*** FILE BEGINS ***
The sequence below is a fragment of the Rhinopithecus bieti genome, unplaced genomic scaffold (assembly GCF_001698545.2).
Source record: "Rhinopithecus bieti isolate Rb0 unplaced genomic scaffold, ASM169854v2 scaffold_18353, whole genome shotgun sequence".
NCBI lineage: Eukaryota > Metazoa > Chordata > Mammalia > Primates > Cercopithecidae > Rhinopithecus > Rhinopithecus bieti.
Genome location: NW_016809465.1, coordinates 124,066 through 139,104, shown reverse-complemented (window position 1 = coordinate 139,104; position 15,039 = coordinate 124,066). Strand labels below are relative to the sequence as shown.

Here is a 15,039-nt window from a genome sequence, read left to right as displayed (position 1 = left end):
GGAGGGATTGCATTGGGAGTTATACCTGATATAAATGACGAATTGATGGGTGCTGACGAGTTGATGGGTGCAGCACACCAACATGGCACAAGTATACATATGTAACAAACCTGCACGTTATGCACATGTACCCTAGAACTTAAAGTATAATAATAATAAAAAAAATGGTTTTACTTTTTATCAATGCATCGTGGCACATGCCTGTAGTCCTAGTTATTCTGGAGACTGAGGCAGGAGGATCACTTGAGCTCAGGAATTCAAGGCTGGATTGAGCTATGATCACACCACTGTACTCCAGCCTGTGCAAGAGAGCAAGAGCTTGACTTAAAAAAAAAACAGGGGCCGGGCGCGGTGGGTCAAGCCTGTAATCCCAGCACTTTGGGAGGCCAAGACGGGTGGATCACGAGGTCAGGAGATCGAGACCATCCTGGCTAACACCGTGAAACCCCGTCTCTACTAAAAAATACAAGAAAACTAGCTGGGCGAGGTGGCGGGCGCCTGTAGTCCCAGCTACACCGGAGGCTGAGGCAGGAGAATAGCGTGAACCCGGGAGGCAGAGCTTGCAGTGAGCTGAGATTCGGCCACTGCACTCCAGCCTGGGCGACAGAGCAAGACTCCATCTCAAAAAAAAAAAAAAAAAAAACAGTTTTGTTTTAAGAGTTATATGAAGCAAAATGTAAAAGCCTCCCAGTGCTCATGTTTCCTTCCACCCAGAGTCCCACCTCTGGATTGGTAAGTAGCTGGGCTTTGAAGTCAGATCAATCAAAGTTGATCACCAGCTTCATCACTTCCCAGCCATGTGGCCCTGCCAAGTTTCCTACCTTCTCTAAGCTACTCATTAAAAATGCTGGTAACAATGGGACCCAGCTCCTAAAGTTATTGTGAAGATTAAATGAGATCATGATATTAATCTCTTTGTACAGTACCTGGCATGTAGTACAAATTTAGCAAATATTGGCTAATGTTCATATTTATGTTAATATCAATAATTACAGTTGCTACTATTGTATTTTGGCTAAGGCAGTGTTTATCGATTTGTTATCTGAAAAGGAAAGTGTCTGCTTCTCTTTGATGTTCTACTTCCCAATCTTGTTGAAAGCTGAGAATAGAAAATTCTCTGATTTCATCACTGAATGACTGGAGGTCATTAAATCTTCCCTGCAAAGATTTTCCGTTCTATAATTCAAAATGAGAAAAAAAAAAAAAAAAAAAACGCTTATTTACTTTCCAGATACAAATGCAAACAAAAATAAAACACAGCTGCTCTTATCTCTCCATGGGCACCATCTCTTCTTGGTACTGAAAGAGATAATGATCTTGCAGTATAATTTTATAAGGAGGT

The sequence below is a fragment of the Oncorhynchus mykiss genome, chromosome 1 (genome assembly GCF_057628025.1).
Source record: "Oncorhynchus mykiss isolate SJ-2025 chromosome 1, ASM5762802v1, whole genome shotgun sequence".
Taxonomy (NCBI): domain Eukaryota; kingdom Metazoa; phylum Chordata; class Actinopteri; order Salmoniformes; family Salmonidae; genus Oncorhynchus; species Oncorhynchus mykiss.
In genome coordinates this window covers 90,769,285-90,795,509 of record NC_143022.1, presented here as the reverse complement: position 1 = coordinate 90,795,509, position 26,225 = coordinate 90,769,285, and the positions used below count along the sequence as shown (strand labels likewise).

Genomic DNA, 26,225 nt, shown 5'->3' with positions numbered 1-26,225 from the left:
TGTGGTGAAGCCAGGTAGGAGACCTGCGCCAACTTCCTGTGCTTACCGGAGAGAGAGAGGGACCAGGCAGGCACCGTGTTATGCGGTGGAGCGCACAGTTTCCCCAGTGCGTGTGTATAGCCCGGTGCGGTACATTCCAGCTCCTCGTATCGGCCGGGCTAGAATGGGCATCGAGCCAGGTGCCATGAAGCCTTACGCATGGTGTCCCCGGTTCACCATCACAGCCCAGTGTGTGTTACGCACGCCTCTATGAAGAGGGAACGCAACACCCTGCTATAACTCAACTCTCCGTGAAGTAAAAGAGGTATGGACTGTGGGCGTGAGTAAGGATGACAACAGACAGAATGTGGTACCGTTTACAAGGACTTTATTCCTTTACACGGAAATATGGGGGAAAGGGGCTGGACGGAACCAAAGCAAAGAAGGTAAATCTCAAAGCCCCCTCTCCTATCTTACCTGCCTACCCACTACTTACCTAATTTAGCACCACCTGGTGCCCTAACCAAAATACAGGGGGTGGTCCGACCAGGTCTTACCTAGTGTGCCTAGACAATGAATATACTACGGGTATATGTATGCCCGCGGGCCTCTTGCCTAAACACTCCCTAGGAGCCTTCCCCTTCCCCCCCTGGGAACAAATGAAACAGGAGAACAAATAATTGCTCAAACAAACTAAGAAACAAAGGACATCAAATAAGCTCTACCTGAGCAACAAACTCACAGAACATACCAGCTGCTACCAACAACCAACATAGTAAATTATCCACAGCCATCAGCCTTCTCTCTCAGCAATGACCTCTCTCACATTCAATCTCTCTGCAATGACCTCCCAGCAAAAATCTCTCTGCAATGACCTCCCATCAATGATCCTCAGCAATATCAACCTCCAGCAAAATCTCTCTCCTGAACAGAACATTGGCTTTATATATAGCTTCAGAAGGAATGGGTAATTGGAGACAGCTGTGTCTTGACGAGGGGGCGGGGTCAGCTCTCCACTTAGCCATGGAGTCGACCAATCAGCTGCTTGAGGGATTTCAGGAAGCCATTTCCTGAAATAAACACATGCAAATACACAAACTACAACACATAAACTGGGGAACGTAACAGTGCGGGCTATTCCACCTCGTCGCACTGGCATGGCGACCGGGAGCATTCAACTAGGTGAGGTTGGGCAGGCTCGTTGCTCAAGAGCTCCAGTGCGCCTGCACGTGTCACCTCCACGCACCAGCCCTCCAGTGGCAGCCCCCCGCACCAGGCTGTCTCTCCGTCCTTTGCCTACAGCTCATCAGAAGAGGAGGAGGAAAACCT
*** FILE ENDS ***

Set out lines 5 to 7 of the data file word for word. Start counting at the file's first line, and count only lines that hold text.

Here is a 15,039-nt window from a genome sequence, read left to right as displayed (position 1 = left end):
GGAGGGATTGCATTGGGAGTTATACCTGATATAAATGACGAATTGATGGGTGCTGACGAGTTGATGGGTGCAGCACACCAACATGGCACAAGTATACATATGTAACAAACCTGCACGTTATGCACATGTACCCTAGAACTTAAAGTATAATAATAATAAAAAAAATGGTTTTACTTTTTATCAATGCATCGTGGCACATGCCTGTAGTCCTAGTTATTCTGGAGACTGAGGCAGGAGGATCACTTGAGCTCAGGAATTCAAGGCTGGATTGAGCTATGATCACACCACTGTACTCCAGCCTGTGCAAGAGAGCAAGAGCTTGACTTAAAAAAAAAACAGGGGCCGGGCGCGGTGGGTCAAGCCTGTAATCCCAGCACTTTGGGAGGCCAAGACGGGTGGATCACGAGGTCAGGAGATCGAGACCATCCTGGCTAACACCGTGAAACCCCGTCTCTACTAAAAAATACAAGAAAACTAGCTGGGCGAGGTGGCGGGCGCCTGTAGTCCCAGCTACACCGGAGGCTGAGGCAGGAGAATAGCGTGAACCCGGGAGGCAGAGCTTGCAGTGAGCTGAGATTCGGCCACTGCACTCCAGCCTGGGCGACAGAGCAAGACTCCATCTCAAAAAAAAAAAAAAAAAAAACAGTTTTGTTTTAAGAGTTATATGAAGCAAAATGTAAAAGCCTCCCAGTGCTCATGTTTCCTTCCACCCAGAGTCCCACCTCTGGATTGGTAAGTAGCTGGGCTTTGAAGTCAGATCAATCAAAGTTGATCACCAGCTTCATCACTTCCCAGCCATGTGGCCCTGCCAAGTTTCCTACCTTCTCTAAGCTACTCATTAAAAATGCTGGTAACAATGGGACCCAGCTCCTAAAGTTATTGTGAAGATTAAATGAGATCATGATATTAATCTCTTTGTACAGTACCTGGCATGTAGTACAAATTTAGCAAATATTGGCTAATGTTCATATTTATGTTAATATCAATAATTACAGTTGCTACTATTGTATTTTGGCTAAGGCAGTGTTTATCGATTTGTTATCTGAAAAGGAAAGTGTCTGCTTCTCTTTGATGTTCTACTTCCCAATCTTGTTGAAAGCTGAGAATAGAAAATTCTCTGATTTCATCACTGAATGACTGGAGGTCATTAAATCTTCCCTGCAAAGATTTTCCGTTCTATAATTCAAAATGAGAAAAAAAAAAAAAAAAAAAACGCTTATTTACTTTCCAGATACAAATGCAAACAAAAATAAAACACAGCTGCTCTTATCTCTCCATGGGCACCATCTCTTCTTGGTACTGAAAGAGATAATGATCTTGCAGTATAATTTTATAAGGAGGT

The sequence below is a fragment of the Oncorhynchus mykiss genome, chromosome 1 (genome assembly GCF_057628025.1).